You mentioned below that Creo's weak dims and SW's blue sketches are the same.  The above is why I say they are not.  My point was not to critique SW (which I guess I did), but to answer the original question.  The two sketchers do not behave the same, there are differences in methods that are important to understand if you are coming from one and want to bake robust designs in the other.  There isn't really an equivalent of the "blue sketches" of SW, but I guess the image above is as close as it gets.  It still provides a lot of info on how this sketch will behave, the default SW sketch provides almost nothing.  Different ways of doing it and I strongly prefer Creo's.

In either tool you need to master it and put in the right inputs to get good results.  Each tool, however, requires different inputs to get there.

--
Doug Schaefer | Engineering Manager
Crow Works

## Re: How do I know my sketch is definitive ?

I don't have access to Solidworks anymore, but signed up for free trial of Onshape; I'm pretty sure it uses similar technology (it's the same team, after all).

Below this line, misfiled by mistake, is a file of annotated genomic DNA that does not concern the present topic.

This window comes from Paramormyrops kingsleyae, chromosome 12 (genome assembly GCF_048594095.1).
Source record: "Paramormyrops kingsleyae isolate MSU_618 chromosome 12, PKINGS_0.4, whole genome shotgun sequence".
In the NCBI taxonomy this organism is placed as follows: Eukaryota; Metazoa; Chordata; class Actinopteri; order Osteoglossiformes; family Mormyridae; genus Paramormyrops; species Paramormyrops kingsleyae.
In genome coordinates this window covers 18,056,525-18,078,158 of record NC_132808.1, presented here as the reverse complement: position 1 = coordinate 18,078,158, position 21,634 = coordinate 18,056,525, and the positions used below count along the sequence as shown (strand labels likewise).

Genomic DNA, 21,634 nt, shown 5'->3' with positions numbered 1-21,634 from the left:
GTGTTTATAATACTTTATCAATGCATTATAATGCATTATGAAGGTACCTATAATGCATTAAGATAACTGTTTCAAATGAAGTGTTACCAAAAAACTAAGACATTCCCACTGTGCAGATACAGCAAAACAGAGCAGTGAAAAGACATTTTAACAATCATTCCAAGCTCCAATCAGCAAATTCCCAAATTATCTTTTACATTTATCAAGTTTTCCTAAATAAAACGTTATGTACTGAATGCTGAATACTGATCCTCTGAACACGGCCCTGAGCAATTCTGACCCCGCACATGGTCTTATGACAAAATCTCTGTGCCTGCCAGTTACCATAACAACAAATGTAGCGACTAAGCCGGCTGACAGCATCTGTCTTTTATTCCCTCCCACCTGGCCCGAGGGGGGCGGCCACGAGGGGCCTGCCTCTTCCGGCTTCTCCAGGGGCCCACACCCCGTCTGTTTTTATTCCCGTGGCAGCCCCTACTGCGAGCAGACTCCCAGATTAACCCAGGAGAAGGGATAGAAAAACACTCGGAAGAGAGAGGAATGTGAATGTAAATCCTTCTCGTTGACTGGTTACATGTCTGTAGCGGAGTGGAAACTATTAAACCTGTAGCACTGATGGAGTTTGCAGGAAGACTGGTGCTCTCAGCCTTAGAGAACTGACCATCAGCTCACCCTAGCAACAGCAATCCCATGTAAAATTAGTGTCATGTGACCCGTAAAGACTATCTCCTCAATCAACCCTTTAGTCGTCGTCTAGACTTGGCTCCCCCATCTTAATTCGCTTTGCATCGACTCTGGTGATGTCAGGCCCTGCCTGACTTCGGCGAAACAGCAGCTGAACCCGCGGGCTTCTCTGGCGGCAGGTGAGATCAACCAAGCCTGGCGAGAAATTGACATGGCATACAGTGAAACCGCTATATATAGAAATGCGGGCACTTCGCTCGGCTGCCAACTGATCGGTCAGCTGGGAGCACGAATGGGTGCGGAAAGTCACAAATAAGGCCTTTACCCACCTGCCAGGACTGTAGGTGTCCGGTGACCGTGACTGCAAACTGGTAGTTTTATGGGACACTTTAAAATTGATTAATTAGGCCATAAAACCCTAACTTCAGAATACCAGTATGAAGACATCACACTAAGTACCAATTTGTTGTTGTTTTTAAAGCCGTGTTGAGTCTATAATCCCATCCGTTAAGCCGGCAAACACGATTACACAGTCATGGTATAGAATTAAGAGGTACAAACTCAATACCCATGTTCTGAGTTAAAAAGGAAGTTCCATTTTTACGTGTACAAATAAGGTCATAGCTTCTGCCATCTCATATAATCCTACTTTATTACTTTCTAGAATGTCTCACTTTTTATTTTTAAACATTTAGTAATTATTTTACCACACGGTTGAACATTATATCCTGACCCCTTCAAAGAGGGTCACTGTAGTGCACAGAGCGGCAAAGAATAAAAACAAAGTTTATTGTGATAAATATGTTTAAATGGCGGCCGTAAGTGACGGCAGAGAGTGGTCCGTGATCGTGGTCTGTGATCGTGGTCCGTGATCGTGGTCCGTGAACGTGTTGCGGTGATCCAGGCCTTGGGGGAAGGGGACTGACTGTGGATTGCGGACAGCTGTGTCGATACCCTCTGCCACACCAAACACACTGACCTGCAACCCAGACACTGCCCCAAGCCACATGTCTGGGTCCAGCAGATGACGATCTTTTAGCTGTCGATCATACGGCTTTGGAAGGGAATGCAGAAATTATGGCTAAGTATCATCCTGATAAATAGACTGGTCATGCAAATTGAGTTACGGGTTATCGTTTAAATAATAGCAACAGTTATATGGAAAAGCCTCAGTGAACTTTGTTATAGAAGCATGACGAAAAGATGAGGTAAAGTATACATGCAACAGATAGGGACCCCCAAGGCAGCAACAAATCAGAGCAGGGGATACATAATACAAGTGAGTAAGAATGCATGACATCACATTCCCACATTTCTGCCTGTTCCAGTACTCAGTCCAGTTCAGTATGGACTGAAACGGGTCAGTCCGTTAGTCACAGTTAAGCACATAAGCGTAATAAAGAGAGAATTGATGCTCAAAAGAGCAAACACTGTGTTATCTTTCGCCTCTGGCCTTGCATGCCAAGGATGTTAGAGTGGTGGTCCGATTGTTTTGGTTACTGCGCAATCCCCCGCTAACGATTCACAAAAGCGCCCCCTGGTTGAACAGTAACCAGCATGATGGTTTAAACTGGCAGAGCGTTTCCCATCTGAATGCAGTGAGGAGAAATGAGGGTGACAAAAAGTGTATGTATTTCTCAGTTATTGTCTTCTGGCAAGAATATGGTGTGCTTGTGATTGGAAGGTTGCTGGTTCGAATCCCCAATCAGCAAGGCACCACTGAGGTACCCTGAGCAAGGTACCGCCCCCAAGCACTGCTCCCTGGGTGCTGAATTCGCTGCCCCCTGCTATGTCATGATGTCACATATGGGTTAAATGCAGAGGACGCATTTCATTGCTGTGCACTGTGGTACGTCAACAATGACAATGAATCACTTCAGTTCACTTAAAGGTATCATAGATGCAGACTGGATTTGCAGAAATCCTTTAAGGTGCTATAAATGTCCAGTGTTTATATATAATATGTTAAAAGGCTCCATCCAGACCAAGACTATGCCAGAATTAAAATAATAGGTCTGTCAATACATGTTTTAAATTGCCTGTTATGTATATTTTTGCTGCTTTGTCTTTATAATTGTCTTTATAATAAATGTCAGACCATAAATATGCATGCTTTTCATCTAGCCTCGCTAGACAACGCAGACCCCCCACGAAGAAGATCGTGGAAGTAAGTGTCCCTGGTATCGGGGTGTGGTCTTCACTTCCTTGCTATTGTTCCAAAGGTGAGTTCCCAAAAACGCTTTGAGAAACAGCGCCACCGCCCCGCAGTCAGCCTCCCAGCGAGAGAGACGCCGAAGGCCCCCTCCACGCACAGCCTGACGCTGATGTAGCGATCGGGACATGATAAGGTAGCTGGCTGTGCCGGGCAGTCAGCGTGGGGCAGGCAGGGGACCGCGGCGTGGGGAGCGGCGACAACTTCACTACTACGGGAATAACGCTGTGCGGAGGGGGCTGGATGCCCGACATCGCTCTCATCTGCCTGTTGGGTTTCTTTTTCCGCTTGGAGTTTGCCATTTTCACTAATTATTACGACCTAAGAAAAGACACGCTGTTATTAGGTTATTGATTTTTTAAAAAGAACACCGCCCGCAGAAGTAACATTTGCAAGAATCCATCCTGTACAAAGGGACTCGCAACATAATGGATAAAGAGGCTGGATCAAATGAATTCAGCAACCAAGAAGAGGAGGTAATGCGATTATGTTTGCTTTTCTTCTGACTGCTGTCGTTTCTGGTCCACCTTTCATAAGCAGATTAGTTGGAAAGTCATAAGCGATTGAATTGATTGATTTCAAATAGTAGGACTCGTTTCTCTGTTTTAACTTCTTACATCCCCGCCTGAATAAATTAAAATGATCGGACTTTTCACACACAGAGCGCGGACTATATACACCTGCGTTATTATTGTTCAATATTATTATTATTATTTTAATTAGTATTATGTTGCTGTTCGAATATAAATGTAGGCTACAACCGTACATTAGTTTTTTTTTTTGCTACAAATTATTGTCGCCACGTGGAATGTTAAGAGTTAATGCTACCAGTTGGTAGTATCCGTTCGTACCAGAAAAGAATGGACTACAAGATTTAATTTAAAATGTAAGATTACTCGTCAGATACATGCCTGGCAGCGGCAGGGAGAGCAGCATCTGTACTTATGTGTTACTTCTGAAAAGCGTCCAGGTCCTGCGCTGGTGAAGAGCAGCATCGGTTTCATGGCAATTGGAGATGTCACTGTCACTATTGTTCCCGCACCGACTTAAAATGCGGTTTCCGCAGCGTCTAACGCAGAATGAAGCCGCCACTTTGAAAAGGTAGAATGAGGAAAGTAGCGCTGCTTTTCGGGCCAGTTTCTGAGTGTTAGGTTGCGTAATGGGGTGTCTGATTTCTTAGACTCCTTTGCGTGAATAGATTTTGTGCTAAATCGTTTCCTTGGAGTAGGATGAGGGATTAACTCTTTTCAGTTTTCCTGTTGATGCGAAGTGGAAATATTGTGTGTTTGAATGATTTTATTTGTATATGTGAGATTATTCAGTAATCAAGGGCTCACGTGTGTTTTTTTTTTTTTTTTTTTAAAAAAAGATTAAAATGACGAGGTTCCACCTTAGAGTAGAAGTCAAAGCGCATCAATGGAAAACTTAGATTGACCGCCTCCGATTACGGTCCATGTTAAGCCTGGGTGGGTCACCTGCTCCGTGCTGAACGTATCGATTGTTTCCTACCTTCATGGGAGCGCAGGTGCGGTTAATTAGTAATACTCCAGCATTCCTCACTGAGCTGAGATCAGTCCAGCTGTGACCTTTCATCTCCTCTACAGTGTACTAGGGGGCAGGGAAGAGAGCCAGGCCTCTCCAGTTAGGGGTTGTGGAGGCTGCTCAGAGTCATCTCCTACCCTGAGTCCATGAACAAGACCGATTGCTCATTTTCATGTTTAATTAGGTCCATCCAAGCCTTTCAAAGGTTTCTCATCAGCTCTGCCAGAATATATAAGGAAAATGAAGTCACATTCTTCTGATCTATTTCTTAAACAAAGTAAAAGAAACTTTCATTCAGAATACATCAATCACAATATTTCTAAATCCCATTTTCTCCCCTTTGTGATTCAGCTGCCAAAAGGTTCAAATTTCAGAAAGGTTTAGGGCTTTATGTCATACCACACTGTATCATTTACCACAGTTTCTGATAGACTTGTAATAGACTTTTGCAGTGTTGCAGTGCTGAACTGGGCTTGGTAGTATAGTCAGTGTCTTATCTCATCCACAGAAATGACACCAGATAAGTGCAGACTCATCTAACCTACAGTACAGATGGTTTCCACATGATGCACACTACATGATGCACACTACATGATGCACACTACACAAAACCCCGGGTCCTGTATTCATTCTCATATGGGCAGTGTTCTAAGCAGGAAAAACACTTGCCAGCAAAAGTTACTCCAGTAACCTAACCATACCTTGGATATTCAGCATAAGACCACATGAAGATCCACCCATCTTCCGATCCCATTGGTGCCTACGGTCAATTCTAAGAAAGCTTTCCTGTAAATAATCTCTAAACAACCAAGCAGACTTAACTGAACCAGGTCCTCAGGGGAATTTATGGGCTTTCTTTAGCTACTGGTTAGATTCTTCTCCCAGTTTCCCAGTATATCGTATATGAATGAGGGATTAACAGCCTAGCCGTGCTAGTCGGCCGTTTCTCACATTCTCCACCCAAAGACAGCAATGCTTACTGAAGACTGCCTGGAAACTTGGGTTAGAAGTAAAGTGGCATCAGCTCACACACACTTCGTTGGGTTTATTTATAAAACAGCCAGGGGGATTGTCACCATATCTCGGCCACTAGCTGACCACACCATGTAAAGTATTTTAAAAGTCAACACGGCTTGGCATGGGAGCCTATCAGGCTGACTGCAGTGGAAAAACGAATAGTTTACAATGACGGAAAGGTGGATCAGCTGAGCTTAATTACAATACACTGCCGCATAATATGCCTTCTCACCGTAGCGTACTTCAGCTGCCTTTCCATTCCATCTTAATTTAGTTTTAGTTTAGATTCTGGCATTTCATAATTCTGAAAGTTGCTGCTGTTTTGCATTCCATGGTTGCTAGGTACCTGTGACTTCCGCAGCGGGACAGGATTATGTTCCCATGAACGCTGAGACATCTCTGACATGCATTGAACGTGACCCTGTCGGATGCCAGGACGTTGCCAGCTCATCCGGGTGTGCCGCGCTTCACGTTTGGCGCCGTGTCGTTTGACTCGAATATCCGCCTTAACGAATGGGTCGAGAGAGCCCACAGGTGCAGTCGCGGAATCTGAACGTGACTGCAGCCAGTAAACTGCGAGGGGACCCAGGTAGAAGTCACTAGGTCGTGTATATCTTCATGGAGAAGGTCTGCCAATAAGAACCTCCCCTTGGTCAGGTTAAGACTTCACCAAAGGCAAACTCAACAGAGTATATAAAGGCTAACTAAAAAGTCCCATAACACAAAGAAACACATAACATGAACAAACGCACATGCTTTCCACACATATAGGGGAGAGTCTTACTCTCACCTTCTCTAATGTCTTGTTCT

So far as sketcher is concerned so I can at least say that these are the rules you need to know about: if it's blue, it will stay in place*, and you can drag it around.  If it's black it is constrained (and you can't drag it - this is actually where Creo sketcher is superior because of the extra control you have with the dimension lock/unlock)

* blue sketch will remain fixed relative to the part origin; for example, if the underlying solid is changed,:

Probably not what you want to happen, but it is not really unpredictable.

And so I agree with you about these tools being different and the requirements of understanding the principles of robust design.

However, for me, having auto-created dimensions does not provide much benefit - I still end up dimensioning the sketch according to my intent.

So for Creo, strategy is to "eliminate the red", and for Solidworks, it is to "eliminate the blue".